In the years since The Summer House’s launch, Padhiyar has developed a close dialogue with her consumers, who appreciate the brand for the gap it bridges between traditional, artisanal tailoring with a more contemporary, “Kinfolk-magazine-appropriate” aesthetic. She personally speaks to roughly 50 customers a month to get a more intimate understanding of their stress points so she can then design clothing that helps them feel better, nicer, happier.
“In the current situation,” she says of the pandemic, “nobody, at least those we know in our customer base, want to be wearing something too bold. What we want are colors that calm you down and make you feel relaxed because the external stimuli is too much. We try to understand that if it’s going to be a stressful season, what would customers want to wear? What would they want to project?”
It’s the basis of Color Theory 101 that colors can make or break a mood. An earthy green room creates a much more soothing atmosphere than a deep red one, and that’s because nature can actually improve your physical health and cognitive functioning.
How to Make Natural Dyes From Things You Already Have Around Your House
The Next Wave of Sustainable Fashion Is All About Regenerative Farming
Why Does So Much Ethical Fashion Look the Same?
As rates of chronic diseases have skyrocketed in past decades, scientists and healthcare providers alike have increasingly prescribed individuals time outdoors. Take Vermont, a state that consistently ranks as the healthiest in the nation: Its Park Prescription Program enables doctors to distribute free park passes to patients to encourage them to exercise and destress.
With global travel on hold for the foreseeable future, regional vacations are starting to look pretty good. As of May, camping, RV and road-trip essentials were seeing double- and triple-digit growth in sales, according to Kampgrounds of America’s 2020 North American Camping Report. The study also found that once travelers feel it’s safe to jetset again, leisure travelers will most prioritize spending time outdoors with family.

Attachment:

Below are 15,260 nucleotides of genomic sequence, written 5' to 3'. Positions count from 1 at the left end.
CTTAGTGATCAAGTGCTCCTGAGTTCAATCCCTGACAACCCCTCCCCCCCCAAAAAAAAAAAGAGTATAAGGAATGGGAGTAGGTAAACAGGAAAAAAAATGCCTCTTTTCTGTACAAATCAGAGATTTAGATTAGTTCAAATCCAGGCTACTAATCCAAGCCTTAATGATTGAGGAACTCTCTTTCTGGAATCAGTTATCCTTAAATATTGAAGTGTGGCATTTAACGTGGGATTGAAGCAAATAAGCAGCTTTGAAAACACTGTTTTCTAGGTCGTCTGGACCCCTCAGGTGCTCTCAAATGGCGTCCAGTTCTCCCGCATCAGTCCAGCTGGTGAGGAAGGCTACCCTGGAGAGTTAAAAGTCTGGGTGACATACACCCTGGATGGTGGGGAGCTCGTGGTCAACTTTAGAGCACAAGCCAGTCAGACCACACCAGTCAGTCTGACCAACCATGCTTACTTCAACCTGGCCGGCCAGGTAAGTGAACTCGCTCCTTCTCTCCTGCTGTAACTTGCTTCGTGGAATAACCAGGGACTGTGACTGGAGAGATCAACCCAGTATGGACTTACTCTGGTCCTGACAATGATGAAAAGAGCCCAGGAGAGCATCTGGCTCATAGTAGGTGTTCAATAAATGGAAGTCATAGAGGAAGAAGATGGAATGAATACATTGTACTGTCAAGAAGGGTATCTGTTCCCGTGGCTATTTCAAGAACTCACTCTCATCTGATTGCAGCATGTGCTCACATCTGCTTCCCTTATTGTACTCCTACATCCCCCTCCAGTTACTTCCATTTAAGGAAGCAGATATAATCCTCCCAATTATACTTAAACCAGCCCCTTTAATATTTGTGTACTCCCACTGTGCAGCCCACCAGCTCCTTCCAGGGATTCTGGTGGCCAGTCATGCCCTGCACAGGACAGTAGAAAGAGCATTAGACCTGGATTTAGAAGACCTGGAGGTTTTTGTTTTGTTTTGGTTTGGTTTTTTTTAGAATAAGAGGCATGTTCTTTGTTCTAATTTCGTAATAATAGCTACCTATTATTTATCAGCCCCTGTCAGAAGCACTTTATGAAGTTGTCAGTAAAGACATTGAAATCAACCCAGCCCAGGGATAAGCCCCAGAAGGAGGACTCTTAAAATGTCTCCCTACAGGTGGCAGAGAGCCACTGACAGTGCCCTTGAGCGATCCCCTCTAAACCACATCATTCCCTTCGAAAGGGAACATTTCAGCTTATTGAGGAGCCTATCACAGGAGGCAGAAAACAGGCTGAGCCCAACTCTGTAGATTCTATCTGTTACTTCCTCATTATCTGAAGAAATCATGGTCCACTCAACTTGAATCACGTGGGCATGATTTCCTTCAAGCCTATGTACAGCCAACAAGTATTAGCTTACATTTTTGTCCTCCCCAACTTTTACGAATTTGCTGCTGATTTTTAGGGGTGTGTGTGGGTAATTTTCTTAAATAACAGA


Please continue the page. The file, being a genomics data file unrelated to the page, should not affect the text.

Thomas, the Coloro specialist, surmises this will directly impact what we wear.
Want more Fashionista? Sign up for our daily newsletter and get us directly in your inbox.
“People are buying a lot more camping equipment,” says Thomas. “People are cycling a lot more because they don’t feel safe getting on public transport. So this idea that people will be now investing in outdoor-based products speaks naturally to this palette. And the fashion industry is definitely going to be directly influenced by this, as it always is.”
It already is, if only in regards to plant-based color processes. At WGSN, Clark has found that the increased use of naturally-derived dyes is leading an industry-wide shift toward less synthetic hues. It is not just crunchy, outdoor-apparel retailers like Patagonia that are now involving plant dyes in their production line: Alejandra Alonso Rojas creates her signature dip-dyed patterns with elements like flower petals and blueberries; The Summer House, too, relies on organic raw materials and low-impact dyes, the combination of which creates those unbleached, natural tones that Padhiyar’s customers hold so dear. (Even The Summer House’s boldest shades of brick red won’t jar your senses, as something like a blaze orange or even a millennial pink are meant to.)
“These palettes feel really timeless,” says Thomas. “The post-Covid-19 consumer is going to be thinking about cost-per-wear when buying a garment. Not only have we had feelings of uncertainty and anxiety, but the economy’s not going to be the same coming out of this. People aren’t going to have as much money to spend. So they’re going to look at an item and think, ‘How much wear can I get out of this?'”
Padhiyar considers The Summer House’s more muted garments to be a strong foundation for any wardrobe. (“You can underplay it or you can really hype it up,” she says. “You make it work any which way you want.”) Each garment can be worn to many occasions and in many different ways, allowing consumers to have a small, but smart closet.
Earth tones are just one extension of the grounding we so desperately seek. They allow for more navigable, thoughtful wardrobes, sure. But they also allow a brief moment of restoration, either as we cloak ourselves in olive tones or as we look forward to evenings spent with friends around a lulling campfire.
“People keep talking about dressing for success,” says Padhiyar. “But I think you should dress for peace. Calming dressing instead of power dressing.”